The psychological effects of childhood abuse are well documented and
        contain some very worrying statistics, but we do feel that by and large
        the effects of clergy abuse are widely under-estimated and sometimes
        even trivialised.

        There are many opinions about the effect of abuse, many ideas for it’s
        treatment, all based on experience or education or personal involvement.
        Nothing wrong with opinions of course, it is how we learn to survive.
        Not so helpful, however when you are trying to find consistency, or
        indeed educate.Often we find that people will do the wrong things,
        despite them being very much for the right reasons.

        Our understanding of Childhood clergy abuse, goes underneath all of
        those opinions and sticks with the biology.We explore, research and
        teach the neuro-biology of trauma.

        We know that if you have a thorough understanding of something, you have a greater chance of effective intervention.

        We are aware that that commonly people who have been abused will experience:

        Shock-disclosure in later life can be as raw as when it happened.

        * Fear of the Dark

        * Fear of Intimacy

        * Fear of Sexuality

        * Feeling alone-rejected

        * Fear of change

        * Fear of doctors, priests,authority, that list is endless.

        * Panic attacks

        * Body Dysmorphia

        * Addictions,

        * Physical pain

        * Obsessive / Compulsive issues

        * Self harm

        * Eating disorders

        * Deeply damaged trust mechanisms

        * Suicidal tendencies

        Anger, Shame, Guilt, Loneliness, Isolation, unworthiness, poor coping
        mechanisms, inability to self nurture, flashbacks etc. etc. this list
        could go on and on.

        And when the abuser is a trusted person like a clergyman, then the effects are further compounded.

        That there are symptoms which are common to abuse victims is clear,
        they vary from person to person and can range from a fear of the dark to
        a full blown mental illness.All of these symptoms are , however, the
        manifestations of what is going on within the brain.

        The human brain is the most complex structure in the known universe.
        It controls everything about us, our breathing our heartbeat, our
        thought processes, memory, feelings and our behaviour. It is made up of
        100,000,000,000 neurons and at least as many other cells which help
        brain the function.These cells communicate with each other such that the
        number of connections in a single brain outnumber the total number of
        atoms in the known universe.

        The major pathways and functional units of the brain is under genetic
        control and are formed before birth ;however, synaptic connections are
        shaped and sculpted by individual experience , forming the structure for
        memory and learned behaviour.Every emotion we feel, every thought we
        have spring from the workings of the brain.

        When pathways experience repetitive stimulation or trauma, those
        pathways become “entrained” This is called Long Term Potentiation. Part
        of the brain has permanently changed it’s function. Once entrained it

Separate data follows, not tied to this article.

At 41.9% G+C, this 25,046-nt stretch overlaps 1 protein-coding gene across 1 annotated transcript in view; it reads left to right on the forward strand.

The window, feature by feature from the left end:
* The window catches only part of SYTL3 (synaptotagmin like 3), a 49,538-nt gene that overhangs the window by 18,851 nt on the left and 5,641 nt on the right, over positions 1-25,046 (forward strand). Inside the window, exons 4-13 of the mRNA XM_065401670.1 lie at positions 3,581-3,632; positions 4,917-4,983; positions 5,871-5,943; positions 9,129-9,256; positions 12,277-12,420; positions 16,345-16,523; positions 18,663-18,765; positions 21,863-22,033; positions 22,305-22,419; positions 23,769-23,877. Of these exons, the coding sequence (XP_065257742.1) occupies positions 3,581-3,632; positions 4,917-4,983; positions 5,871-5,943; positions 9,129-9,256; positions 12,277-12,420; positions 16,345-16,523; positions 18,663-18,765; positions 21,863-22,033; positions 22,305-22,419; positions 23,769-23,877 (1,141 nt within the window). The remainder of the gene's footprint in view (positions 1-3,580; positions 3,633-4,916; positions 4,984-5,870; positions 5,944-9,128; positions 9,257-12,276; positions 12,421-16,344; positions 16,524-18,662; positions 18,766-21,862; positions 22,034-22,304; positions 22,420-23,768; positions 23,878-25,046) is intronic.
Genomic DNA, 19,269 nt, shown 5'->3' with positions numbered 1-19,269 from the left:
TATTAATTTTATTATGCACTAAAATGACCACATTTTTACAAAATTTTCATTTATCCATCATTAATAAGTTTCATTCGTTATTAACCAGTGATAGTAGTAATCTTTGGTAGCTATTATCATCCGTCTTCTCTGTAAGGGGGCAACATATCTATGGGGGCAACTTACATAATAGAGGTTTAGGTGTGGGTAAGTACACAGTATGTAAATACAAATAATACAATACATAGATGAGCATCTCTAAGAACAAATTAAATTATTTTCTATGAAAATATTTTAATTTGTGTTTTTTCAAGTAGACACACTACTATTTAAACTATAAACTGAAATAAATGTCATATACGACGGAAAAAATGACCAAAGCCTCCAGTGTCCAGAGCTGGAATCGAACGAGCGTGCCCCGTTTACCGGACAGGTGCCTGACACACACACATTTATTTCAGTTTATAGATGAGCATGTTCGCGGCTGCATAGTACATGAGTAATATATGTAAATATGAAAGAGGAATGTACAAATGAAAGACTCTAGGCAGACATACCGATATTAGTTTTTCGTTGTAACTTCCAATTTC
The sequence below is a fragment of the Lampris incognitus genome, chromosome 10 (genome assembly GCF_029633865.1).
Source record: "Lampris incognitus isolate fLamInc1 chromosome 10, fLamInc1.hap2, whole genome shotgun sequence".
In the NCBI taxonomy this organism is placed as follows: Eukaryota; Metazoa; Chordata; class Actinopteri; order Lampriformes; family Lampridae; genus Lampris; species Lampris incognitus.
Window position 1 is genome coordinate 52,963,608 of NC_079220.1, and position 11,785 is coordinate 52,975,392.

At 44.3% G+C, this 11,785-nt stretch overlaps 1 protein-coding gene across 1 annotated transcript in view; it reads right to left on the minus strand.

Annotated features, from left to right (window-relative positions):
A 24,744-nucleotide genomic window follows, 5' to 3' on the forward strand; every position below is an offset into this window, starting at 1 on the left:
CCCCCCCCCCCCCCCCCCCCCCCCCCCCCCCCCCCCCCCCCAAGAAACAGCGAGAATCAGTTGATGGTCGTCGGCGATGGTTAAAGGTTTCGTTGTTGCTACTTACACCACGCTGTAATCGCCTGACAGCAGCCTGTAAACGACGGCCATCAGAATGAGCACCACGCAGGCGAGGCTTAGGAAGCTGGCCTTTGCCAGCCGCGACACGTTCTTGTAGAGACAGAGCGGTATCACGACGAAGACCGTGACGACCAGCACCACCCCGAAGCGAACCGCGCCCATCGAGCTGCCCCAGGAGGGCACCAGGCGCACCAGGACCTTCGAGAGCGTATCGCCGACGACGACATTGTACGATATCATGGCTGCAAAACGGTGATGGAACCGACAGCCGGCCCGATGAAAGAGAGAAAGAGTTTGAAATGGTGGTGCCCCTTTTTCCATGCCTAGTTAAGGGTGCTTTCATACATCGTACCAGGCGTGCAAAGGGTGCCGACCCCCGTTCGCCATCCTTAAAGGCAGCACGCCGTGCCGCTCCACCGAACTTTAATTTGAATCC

can no longer go back, it is a permanant physical change. This is the
        mechanism for “triggers” , the brain has learned the experience of
        profound trauma, and what caused it, and these persistent memories are
        potentiated.

        So if someone experiences or even thinks about something reminiscant
        of that trauma, then those pathways are very quickly reactivated again
        due to Long term potentiation.

        The human brain doesn’t come “complete” at birth, it is only
        partially wired, the rest gets moulded by the environment and life
        experiences. Some parts of the brain are not fully connected until our
        late twenties and early thirties.

        It seems obvious therefore that the effects of abuse will have a
        permanant effect on the brain and consequently on the persons we are.

        The implications of our research are massive, and we continue to
        study and teach this in our “Brains Bombs and Baddies” courses for
        professionals.

        * There is long term potentiation of neural pathways

        * Abuse will damage the Amygdala and the Hippocampus

        * It will raise glucocortisoids, and therefore perpetuate the damage

        * It is possible that stem cells in the brain resposible for very low level of neurogenesis suffer

        * It even suggests that those who suffer childhood trauma like sexual abuse may have shorter life spans.

        The work done by therapists and treatment approaches can be very
        effective, and so one should not feel despair at the severity of this
        issues,but it is crucial to have a proper understanding of it in order
        to make any real headway with any person’s recovery.

        The severity of childhood sexual abuse by the clergy is far reaching,
        can be life limiting and indeed life threatening. It is essential that
        the enormity of clergy abuse is understood by everyone concerned with
        abuse survival, and the wider public so that correct and appropriate
        interventions can be accessed, but also so that these criminal acts
        should be acknowleged and given the correct persepective.

        So what price brain damage?

        What price Loss of potential?

        What price a distorted life path

        What price a shortened life?

        Sue Cox

        Survivors Voice Europe

        http://www.survivorsvoice-europe.org